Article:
And please, don't name any awards after my death.  If I deserved to have something named after me, do it while I'm around to see it.
serenity blaze
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1 posted 08-26-2001 05:20 PM       View Profile for serenity blaze   Email serenity blaze   Edit/Delete Message      Find Poems  View IP for serenity blaze

Allan---there's a quote from Torch Song Trilogy that I love and use whenever appropriate--

"Dead people make few mistakes."

Titia Geertman
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2 posted 08-26-2001 06:29 PM       View Profile for Titia Geertman   Email Titia Geertman   Edit/Delete Message      Find Poems   Click to visit Titia Geertman's Home Page   View IP for Titia Geertman

I do understand what you're saying Allan.
I feel about the same way you do. Sometimes I think the 'hero creation' is due to a feeling of guilt somehow. Maybe I'm seeing this wrong, don't know, but I don't like the meaningless, impersonal crap either.

Last year I attended the funeral of good old friend, who always helped us rebuilding this old farmhouse. But during the whole hour the minister went on, the only thought in my mind was: 'hell, how can you talk like that about him, you've never known him as we did and what you're telling now is just not true and just not him'. At a point I really got mad, but hé, one can't leave in the midst of a funeral uhhh?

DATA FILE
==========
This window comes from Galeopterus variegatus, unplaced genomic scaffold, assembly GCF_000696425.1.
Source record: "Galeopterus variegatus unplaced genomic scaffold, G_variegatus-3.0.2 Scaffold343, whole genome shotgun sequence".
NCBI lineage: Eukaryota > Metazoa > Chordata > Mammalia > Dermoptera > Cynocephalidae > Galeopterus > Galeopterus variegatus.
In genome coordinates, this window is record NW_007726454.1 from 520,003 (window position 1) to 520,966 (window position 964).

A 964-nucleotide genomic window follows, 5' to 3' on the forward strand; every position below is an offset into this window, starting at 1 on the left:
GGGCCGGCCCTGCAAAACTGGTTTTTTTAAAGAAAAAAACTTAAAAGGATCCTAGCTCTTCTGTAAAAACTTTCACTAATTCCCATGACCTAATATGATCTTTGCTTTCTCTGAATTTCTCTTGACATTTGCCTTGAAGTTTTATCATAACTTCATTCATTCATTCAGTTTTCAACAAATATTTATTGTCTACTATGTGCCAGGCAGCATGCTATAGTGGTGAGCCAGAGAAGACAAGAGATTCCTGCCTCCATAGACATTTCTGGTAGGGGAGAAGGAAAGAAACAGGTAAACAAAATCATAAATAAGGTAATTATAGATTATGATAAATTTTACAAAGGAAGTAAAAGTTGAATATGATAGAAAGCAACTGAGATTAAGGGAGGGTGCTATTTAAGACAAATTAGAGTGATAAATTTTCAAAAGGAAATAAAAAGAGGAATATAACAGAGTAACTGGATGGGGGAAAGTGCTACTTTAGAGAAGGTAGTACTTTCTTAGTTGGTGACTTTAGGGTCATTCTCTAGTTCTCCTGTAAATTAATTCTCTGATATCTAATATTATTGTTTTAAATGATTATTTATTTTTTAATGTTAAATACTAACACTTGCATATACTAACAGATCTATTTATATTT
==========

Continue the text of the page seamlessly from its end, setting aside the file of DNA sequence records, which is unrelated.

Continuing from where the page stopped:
As for us, we did tell him what he meant to us, during his life.

Titia

A rose is a rose is a rose...I guess...
Feel free to use the pictures on my website. http://communities.msn.com/Titiasplace/

[This message has been edited by Titia Geertman (edited 08-26-2001).]

RSWells
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3 posted 08-26-2001 08:42 PM       View Profile for RSWells   Edit/Delete Message      Find Poems  View IP for RSWells

It frightens many when someone who has breathed in their presence expires. It brings their own mortality home and the knee jerk reaction is to salute them and hope their own passing is somehow marked and thus of some significance. Some are compelled by their station in life (eg;the principal) to honor the passing of a subordinate. It is expected by other minions and may even be the case in the cabbie's death.
   As far as heroism goes, you gotta kill alot of people to get a statue. I do find myself too often taking a few moments and reading obituaries of complete strangers and am surprised how much one can reconstruct the lives through age, region, relatives, organizations anon. It even has on occasion moved me teary eyed that a well written epitaph was constructed in tribute to those mourned.